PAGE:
In my twelve years as spiritual counselor, I have seen men and women choke back their feelings while simultaneously defending the Almighty who supposedly allowed the devastating events to take place. Unfortunately, both smothering of emotions and advocating for the divine have serious consequences.

In this snippet of an article, I propose that emotional congestion in the name of God comes at an enormous price—freezing the flow of grief, relational complications, and an unfulfilled sense of self. An opposite course, namely, embracing all facets of emotional labor pains as part of a healing passageway, adds to personal and interpersonal growth.

Contrary to some popular sermons and lectures, the uncensored expression of feelings in the presence of and toward God is not new. The stories of Abraham and Moses doubting the abilities of the Almighty, the depressive outbursts of Job and Jeremiah, the anguish of the Psalmist, and the internal troubles of Jesus about the divine plan, all spatter thick emotions onto the very lap of the divine. So why, then, have many men and women with religious backgrounds traded in an old custom for a more contained facade that proves costly in the long run?

We can speculate all day about why people shy away from emotions, but that will not do us any good. What we do know is that emotional energy without fending for God is a scary (and sometimes strangely enough, pleasant) process.

It is frightening to raise a fist at God for arriving a split second too late at the scene, to demand that God give an account of God’s whereabouts while our parent or sibling lay dying, and to feel a lingering anger at the Almighty for not carrying out claims of unconditional love and power. Likewise, it is downright anxiety-producing to lack trust when you are called to be trusting, to feel jealous when spiritual teachers encourage you to be content, and to feel helpless when religious voices accent your liberation as a believer.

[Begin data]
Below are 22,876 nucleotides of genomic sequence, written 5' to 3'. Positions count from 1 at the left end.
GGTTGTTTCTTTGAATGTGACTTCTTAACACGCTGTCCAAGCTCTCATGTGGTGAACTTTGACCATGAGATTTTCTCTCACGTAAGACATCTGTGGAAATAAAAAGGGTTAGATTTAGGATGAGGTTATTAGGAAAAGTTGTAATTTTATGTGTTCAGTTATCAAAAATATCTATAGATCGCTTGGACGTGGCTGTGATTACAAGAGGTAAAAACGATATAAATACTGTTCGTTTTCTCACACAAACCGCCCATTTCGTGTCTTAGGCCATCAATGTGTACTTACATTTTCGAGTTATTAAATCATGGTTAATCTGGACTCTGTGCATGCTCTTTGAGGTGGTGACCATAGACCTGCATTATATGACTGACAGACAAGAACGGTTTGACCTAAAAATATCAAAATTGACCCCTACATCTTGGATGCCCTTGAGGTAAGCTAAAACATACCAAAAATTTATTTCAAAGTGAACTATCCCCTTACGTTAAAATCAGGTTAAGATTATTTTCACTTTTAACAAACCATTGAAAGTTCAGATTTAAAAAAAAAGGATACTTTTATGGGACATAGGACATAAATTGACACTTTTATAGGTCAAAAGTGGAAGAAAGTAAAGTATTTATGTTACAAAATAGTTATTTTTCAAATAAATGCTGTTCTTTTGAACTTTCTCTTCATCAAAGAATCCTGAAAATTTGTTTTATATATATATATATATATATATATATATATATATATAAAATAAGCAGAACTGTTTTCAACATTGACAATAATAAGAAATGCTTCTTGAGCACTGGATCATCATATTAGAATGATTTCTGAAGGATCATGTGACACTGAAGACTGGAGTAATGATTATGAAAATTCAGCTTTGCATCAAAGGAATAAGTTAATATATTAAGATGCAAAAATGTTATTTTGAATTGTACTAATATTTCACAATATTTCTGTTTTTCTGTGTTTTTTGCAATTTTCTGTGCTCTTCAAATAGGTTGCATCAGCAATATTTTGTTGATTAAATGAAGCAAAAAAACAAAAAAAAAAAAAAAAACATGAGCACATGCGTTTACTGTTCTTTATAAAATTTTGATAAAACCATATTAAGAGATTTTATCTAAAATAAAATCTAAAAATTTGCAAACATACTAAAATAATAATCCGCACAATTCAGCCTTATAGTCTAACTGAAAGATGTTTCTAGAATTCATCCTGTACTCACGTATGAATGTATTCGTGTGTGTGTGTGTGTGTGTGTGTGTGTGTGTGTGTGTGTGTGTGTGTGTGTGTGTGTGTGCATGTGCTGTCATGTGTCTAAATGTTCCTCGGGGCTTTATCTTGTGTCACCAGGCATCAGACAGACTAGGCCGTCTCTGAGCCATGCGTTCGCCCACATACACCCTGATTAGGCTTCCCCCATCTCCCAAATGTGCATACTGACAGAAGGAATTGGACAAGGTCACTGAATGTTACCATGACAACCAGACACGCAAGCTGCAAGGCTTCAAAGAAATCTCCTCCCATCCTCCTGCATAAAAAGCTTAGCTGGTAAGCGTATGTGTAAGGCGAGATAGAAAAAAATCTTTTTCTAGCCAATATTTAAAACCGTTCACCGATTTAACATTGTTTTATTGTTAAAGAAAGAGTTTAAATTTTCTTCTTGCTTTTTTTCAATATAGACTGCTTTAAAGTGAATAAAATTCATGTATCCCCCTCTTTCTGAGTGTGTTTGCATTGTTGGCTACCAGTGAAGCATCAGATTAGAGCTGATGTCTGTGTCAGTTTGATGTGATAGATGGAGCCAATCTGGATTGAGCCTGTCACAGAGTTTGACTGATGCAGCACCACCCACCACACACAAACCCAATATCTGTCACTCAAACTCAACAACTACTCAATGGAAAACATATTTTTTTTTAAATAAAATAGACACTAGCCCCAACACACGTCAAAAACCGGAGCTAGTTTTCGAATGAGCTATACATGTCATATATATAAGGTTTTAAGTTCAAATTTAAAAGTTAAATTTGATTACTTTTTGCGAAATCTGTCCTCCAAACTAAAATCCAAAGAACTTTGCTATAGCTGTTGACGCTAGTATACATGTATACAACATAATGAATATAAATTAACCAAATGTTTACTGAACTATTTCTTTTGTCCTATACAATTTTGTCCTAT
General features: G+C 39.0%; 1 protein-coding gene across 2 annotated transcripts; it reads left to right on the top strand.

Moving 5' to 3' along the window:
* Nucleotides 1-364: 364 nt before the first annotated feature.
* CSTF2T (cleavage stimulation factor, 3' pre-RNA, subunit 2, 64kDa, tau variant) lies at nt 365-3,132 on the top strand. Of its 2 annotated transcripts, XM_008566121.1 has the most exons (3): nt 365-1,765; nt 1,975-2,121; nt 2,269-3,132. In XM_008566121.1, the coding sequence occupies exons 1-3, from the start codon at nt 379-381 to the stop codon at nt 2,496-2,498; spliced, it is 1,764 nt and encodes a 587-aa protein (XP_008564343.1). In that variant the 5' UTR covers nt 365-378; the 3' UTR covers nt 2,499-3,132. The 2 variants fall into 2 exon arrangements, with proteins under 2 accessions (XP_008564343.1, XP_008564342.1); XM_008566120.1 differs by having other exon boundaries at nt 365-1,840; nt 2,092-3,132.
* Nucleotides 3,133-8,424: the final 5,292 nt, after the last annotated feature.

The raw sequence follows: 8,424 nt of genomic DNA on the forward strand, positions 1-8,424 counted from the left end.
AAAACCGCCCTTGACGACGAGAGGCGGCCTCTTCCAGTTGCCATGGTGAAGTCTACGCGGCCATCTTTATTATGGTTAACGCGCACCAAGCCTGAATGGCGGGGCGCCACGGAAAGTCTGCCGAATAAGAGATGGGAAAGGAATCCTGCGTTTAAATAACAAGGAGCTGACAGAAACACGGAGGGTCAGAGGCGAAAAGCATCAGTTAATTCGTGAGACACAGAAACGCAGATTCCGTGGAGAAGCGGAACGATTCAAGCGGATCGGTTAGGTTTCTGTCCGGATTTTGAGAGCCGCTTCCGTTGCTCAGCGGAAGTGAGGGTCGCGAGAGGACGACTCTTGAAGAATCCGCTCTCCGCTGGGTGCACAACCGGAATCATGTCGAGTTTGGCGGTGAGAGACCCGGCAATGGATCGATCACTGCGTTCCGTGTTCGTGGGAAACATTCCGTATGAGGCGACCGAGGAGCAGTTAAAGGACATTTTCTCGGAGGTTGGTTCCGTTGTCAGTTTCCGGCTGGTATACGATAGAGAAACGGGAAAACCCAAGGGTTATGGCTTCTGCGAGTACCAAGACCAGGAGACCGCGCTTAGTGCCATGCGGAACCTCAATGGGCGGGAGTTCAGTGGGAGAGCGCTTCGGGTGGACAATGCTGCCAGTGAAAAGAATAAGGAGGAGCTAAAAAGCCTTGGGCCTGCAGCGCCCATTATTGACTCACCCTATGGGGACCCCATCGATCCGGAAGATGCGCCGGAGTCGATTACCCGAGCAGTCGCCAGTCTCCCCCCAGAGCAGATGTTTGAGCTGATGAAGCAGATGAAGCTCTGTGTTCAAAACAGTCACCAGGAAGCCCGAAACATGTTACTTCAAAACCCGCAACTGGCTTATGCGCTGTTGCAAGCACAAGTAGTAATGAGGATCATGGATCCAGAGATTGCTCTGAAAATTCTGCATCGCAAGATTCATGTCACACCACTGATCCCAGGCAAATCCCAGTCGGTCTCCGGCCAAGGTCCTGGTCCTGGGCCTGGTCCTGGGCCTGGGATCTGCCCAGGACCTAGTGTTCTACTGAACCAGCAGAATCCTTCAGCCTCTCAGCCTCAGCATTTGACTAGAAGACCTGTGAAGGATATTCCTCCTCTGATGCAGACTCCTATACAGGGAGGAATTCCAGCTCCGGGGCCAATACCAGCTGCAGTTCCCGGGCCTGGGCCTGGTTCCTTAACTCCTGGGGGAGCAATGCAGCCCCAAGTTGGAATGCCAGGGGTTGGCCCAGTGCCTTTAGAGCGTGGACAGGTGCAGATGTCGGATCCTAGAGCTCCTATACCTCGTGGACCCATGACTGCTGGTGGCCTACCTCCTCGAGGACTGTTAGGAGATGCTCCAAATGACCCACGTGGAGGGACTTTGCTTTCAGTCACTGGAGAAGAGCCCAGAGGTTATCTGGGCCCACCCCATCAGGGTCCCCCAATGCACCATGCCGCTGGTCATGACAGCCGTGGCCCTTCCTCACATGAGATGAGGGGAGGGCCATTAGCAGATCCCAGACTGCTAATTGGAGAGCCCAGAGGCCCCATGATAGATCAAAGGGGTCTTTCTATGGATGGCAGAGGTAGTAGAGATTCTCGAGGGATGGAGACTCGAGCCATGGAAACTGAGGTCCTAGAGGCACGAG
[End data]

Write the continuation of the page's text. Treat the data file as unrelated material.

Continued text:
Instead of chastising the wide range of emotional shadows that comes with loss, we may want to understand the restless, itchy, and unwanted component of this human chemistry as part of an already orchestrated process necessary to retrieve wholeness. Self-reflection, dream journaling, communication with another in a safe environment such as therapy, and listening to the body for tension or aches are normal ways to give our clashing emotions and all the defenses that come packaged with them space to surface.

In my years of working with thousands of individuals, I have not heard of God zapping people for their emotions. If that was the case, maybe one or two people would exist on this planet today. Maybe one or two! However, I have heard and seen people stockpile their emotions only to later suffer with additional physical, psychological, and spiritual ailments. And as survivors, increased suffering is the last thing we need.

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Kevin Quiles

Kevin Quiles, M.Div., M.A, has provided spiritual and bereavement counseling to elderly and dying individuals and their families since 1998. He earned his Bachelor of Arts Degree in 1987 and attained a Masters of Divinity Degree with Emphasis in Counseling in 1995, before completing over two years of clinical-pastoral education under professional supervision. Quiles earned a Master of Arts Degree in Community Counseling at a CACREP accredited university and is now practicing supervised psychotherapy in the greater Atlanta area of Georgia, specializing in couple therapy, trauma, and grief. The author is also a member of the American Academy of Psychotherapists. His experience with thousands of patients in hospitals, assisted living facilities, and in their own homes gives him the insight and humility to write on the subject of spiritual care. The author has also penned six articles, including "Embracing the Elderly Patients' Wish to Die," and "Power Patterns within Professional Relationships." Dipped in a narrative format, Spiritual Care teaches the sacred art of end-of-life counseling to family members, students, volunteers, faith community lay and professional ministers, and therapists.

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